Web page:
“These talks are not just about top jobs but also about the content of the commission's next work programme."

Bullmann also said he was “encouraged” by the turnout, a 20 year high, in the elections, adding, “It means people now have expectations of us, for instance, that climate action is the number issue for them.”

“These talks are not just about top jobs but also about the content of the commission's next work programme.” Udo Bullman, leader of the Socialists and Democrats

His comments were partly echoed by Manfred Weber, the EPP group leader and his party's candidate for the commission presidency. The German deputy said the meeting of group leaders had given a “firm commitment” to the spitzenkandidaten process.

This comes, he said, in form of a resolution that will be presented to the summit on Tuesday evening. Referring to the EPP's performance in the elections, he said, “We are not in a position to celebrate a big victory because we lost some seats.”

Greens co-leader Ska Keller, another German MEP, called on the council to “respect” the spitzenkandidaten process in the upcoming discussions with parliament on the distribution of EU posts.

She described the process as an 'important step forward for European democracy, but added, “I am not happy that the liberals are ambiguous about the process. That is a problem.”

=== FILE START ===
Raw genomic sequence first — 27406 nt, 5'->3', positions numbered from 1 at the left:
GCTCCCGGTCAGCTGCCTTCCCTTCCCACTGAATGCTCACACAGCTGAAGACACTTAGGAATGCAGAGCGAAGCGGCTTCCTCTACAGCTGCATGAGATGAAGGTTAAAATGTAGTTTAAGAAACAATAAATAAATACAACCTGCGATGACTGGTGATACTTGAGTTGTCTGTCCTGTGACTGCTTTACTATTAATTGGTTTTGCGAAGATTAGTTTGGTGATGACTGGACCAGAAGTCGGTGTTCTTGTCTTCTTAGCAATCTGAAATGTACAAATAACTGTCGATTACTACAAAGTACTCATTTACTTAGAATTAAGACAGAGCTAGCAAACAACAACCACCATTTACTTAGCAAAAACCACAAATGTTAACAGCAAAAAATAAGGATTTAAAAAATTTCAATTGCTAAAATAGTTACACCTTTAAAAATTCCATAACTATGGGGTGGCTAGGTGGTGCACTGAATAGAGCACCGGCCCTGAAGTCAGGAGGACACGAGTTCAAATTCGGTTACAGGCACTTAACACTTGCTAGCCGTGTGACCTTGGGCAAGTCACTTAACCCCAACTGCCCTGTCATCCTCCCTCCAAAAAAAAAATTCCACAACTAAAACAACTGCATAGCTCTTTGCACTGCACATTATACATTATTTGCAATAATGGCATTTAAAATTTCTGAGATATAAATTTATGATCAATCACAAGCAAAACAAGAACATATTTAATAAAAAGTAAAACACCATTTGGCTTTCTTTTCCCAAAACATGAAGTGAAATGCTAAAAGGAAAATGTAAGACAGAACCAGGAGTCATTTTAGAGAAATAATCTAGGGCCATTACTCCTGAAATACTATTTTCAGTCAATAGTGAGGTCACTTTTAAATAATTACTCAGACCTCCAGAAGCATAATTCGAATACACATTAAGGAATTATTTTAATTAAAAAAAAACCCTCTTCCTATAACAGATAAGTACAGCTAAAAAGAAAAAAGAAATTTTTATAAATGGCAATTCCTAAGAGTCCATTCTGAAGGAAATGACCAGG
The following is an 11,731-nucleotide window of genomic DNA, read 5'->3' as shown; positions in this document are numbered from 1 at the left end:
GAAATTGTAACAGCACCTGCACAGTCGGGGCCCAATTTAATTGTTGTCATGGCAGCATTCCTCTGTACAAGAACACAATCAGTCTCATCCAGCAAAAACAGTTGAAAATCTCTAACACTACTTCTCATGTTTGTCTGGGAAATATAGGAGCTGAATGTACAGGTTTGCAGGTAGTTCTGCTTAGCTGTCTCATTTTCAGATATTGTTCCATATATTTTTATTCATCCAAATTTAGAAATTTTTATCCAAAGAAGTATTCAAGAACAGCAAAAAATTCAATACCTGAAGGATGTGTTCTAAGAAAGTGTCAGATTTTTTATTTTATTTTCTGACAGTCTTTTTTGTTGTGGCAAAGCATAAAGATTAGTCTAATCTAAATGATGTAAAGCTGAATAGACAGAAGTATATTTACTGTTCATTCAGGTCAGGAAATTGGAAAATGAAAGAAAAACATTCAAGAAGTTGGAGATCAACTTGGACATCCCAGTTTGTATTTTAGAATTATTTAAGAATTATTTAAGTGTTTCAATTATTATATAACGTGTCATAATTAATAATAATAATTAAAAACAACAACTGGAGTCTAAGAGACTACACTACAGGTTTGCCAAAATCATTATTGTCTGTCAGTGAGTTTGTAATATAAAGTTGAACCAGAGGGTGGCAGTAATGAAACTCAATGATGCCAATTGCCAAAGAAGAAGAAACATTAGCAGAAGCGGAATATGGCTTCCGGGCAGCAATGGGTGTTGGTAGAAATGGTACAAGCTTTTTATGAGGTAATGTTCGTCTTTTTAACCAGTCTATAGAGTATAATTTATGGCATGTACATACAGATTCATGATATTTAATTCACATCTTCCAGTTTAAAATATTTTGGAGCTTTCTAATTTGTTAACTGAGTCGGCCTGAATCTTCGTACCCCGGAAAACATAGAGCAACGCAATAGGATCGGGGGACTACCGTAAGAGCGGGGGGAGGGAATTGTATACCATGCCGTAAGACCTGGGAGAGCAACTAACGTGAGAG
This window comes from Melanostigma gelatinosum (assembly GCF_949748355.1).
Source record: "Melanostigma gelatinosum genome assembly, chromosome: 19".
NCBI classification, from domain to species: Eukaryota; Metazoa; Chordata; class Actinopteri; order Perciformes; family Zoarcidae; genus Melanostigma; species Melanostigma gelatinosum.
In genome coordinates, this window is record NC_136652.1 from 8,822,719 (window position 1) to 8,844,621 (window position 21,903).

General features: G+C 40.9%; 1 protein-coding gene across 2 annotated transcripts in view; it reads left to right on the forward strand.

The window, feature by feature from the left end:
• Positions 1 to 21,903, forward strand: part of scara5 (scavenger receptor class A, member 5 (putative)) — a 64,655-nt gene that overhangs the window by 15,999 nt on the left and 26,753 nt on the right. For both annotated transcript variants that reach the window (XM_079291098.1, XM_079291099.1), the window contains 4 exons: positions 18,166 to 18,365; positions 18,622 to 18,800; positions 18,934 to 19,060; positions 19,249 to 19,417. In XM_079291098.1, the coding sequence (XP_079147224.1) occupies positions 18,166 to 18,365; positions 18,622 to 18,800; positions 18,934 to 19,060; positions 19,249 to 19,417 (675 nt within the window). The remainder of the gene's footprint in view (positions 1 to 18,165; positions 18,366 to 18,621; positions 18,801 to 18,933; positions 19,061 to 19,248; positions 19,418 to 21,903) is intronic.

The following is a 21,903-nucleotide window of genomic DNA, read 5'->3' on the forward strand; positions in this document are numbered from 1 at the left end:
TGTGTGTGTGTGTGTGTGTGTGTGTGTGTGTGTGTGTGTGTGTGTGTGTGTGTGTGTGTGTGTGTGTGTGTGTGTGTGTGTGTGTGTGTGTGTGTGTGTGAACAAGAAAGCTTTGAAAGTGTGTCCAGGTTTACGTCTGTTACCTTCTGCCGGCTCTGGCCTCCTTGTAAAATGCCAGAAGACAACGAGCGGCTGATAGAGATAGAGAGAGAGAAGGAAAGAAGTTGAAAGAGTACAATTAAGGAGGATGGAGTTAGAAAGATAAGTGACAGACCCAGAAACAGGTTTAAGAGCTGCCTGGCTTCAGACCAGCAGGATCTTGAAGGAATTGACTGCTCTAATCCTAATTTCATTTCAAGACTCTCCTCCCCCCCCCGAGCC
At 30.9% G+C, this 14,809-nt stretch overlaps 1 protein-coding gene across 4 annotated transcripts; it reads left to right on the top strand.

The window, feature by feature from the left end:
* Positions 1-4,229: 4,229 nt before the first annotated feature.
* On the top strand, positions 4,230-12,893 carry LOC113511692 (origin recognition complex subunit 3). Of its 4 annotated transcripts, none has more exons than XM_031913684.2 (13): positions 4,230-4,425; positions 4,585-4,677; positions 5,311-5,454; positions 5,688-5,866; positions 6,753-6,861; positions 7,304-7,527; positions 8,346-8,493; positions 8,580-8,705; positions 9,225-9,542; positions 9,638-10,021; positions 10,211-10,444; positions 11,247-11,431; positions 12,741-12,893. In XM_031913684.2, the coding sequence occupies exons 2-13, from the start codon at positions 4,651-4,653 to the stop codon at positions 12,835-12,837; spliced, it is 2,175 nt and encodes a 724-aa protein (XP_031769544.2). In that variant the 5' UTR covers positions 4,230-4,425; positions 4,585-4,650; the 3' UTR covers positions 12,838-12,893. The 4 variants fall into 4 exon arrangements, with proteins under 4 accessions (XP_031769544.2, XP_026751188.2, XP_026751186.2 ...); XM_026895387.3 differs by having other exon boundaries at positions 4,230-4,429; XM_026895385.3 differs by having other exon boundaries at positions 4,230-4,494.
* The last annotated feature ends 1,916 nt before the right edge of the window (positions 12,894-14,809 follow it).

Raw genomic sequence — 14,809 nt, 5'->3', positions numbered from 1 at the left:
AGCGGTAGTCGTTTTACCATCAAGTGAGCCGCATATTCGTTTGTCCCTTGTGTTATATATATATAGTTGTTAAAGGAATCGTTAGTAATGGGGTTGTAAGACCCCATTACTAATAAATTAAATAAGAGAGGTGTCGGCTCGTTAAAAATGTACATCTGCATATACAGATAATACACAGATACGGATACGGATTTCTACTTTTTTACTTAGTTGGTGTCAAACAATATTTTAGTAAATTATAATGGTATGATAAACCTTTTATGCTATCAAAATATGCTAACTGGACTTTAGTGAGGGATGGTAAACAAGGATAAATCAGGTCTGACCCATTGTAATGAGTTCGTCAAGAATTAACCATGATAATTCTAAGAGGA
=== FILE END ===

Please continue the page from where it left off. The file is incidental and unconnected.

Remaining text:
“I am not happy that the liberals are ambiguous about the process. That is a problem” Ska Keller, co-leader of The European Greens

She also welcomed news that European council president Donald Tusk this week stressed the importance of gender balance in deciding the distribution of posts, adding, “It is high time there were more women in these jobs. At present there is total lack of gender equality not just for the top posts but other senior EU positions. You simply cannot go on ignoring half the population.”

Speaking earlier, parliament's president Antonio Tajani also spoke of the importance of “respecting” parliament's position on the spitzenkandidaten process for appointing the next Commission president.

The Italian member told reporters, “We have made this perfectly clear in the resolution going to the council tonight.”

He added, “The resolution was adopted by a majority at the meeting of group leaders today.”

“Talks must take place in an open and transparent way. It will be totally unacceptable for them to take place behind closed doors” Gabi Zimmer leader of European United Left–Nordic Green Left